Sarah woke up on Thanksgiving morning and sniffed the air expectantly. No scent of roasting turkey reached her nose. She lifted her head off the pillow, listening for the sound of the TV showing the big parade. All should could hear was a strange humming sound.
It all came back to her in a rush. She wasn’t at home. She was at Carrie’s house, down the street. Her mom and dad were in the hospital, taking care of the new little baby. She could see them later this afternoon, but for now, she was spending her favorite holiday at the neighbors. Sarah tried hard not to cry.
“Happy Thanks Day!” shouted a voice in her ear.
Sarah jumped, hitting her head on the bunk above her. Carrie was hanging over the edge, grinning down at her. Her bright red hair stuck out around her ears. She flipped off the top bunk. “Come on! Let’s head downstairs! I can hear Freddy already.”
“Shouldn’t we get dressed and comb our hair first?” asked Sarah.
“Not me!” Carrie said. “You know what I’m thankful for? Pajamas! You know what I”m not thankful for? Combs!” She raced out of the room.
Sarah followed more slowly.
At the bottom of the stairs, Carrie was laughing and ducking as her big brother Freddy flew a remote controlled airplane around the room. That explained the humming sound. The plane swooped close to Sarah’s head and she jerked away, heart pounding. Was he trying to hit her? She chose a low chair in the corner, hoping to stay out of the way, while Carrie begged for a turn. In Carrie’s hands, the toy flew even more dangerously. She knocked over a lamp, which didn’t break, and then an old vase, which did. At that exact moment, Carrie’s mother came down the stairs. Sarah sighed with relief. Now Carrie would have to put away the airplane.
“Happy Thanks Day!” said Carrie’s mom. “Oh dear, the vase is broken! Well, fortunately, I was never very thankful for that vase. Get the broom, Freddy!”
“I’m not thankful for sweeping,” Freddy said.
“You’d be even less thankful for cutting your foot on broken glass.”
“Good point!” he said, laughing, and began to sweep up the mess. “I’m also super thankful for a helpful little sister,” he said as he finished up.
Carrie held the dustpan for him.
‘I’m thankful for sunshine!” Carrie said when they were done. She and Freddy ran to the door and yanked it open. Outside it was snowing, a light fluffy snow, just the kind that Sarah loved. If she was at home, she would bundle up in her orange Thanksgiving sweater and her hat and mittens and winter coat and go out to play.
“I’m not thankful for snow,” said Freddy, shutting the door firmly.
“Me either,” Carrie said. “But I am thankful for forts!”
Brother and sister got busy piling every blanket and pillow in the house on the living room floor. When they started building, they called Sarah in to help. She had certainly never heard of making such a mess on Thanksgiving morning. Didn’t they have guests coming over soon? But no grown ups said anything, so the kids built the biggest, most elaborate fort Sarah had ever seen. It was fun. So much fun that she forgot it was Thanksgiving and that everything was wrong.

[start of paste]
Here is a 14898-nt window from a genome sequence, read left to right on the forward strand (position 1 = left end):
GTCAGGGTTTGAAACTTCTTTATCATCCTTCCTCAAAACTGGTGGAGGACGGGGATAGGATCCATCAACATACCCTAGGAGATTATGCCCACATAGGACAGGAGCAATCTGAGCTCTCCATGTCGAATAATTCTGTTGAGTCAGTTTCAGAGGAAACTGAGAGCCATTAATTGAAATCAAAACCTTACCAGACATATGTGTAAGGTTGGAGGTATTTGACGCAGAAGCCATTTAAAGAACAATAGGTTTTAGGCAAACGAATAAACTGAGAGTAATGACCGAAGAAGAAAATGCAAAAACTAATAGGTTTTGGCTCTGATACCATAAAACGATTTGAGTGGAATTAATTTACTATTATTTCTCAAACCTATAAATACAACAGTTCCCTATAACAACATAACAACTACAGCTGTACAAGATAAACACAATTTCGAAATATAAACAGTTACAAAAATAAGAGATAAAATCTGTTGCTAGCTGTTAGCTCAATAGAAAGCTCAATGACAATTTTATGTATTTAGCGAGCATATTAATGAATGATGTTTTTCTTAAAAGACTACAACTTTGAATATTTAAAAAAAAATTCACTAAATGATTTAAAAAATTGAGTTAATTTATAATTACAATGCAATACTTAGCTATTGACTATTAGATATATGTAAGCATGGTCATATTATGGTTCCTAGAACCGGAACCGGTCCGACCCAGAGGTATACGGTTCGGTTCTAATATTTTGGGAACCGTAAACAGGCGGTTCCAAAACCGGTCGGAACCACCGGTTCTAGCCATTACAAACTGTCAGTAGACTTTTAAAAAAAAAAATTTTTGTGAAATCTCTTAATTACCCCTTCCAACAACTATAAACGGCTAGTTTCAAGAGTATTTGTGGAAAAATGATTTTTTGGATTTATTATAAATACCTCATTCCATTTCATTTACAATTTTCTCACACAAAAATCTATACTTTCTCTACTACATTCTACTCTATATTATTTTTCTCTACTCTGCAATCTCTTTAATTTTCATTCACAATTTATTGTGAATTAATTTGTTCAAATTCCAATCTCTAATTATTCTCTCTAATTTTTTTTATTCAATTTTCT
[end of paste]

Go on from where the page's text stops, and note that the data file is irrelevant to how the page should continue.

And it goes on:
“Who’s thankful for spaghetti?!” sang Carrie’s dad, coming out of the kitchen with a heaping platter.
“Me!” shouted everyone, rushing toward the table.
Sarah poked her head out of the fort. Spaghetti? For Thanksgiving? Where was the turkey? She joined the others at the table, staring wide-eyed at the garlic bread and meatballs.
“Guests first!” announced Carrie’s mom. “Sarah, are you thankful for spaghetti?”
“But what, dear?”
“Isn’t there any turkey?” Sarah mumbled, though it came out sounding more like “Uma ena turkey?”
“Oh, of course, you must be surprised. But no one in this house is thankful for turkey. We are very, very thankful for Harold’s spaghetti and meatballs, however.”
Sarah nodded, trying to look like this made sense. Wasn’t turkey what the pilgrims ate? Wasn’t that the point of Thanksgiving? To remember the pilgrims? She watched Carrie’s dad pile spaghetti and bread on all the plates. It was unnatural.
It was also delicious.
The meal was long and loud. (“I’m thankful for music!” shouted Freddy before belting out the Spider Man theme song.) There was quite a bit of mess. (“I”m thankful for laughter!” giggled Carrie after snorting so hard that milk came out of her nose.) Dessert was heaping bowls of ice cream with lots of toppings. (“I’m thankful for cherries!” said Carrie’s mom as she put fourteen of them on her ice cream.) It felt strange not to be eating pie, but Sarah did discover that chocolate sauce and caramel sauce blended together was the best taste on earth.
When they were finally finished, Carrie’s parents pushed their chairs back. “I’m thankful for paper plates,” said Carrie’s mom, dumping everything from the table into the trash. That explained the lack of china.
“I’m thankful for neighbors with new babies!” said Carrie’s dad. “Ready to go see your baby sister, Sarah?”
Sarah looked down at her pajamas, now stained with sauce in a few places. She nodded reluctantly.
It was a short drive to the hospital, and a long walk up all the stairs to the room where Sarah’s family waited. Sarah pushed open the door. Her mother was still on the hospital bed, a little bundle of blankets in her arms. Her father sat in a chair nearby, a plate of turkey and stuffing on a tray in his lap. They both looked up and smiled.
All of a sudden, it felt like Thanksgiving.
Sarah ran to her mother and buried her face next to the sweet-smelling bundle that was her little sister. “Happy Thanks Day,” she whispered. “I’m thankful for you.”
Then she sat on her dad’s lap and told them all about spaghetti and ice cream and the best and weirdest Thanksgiving ever.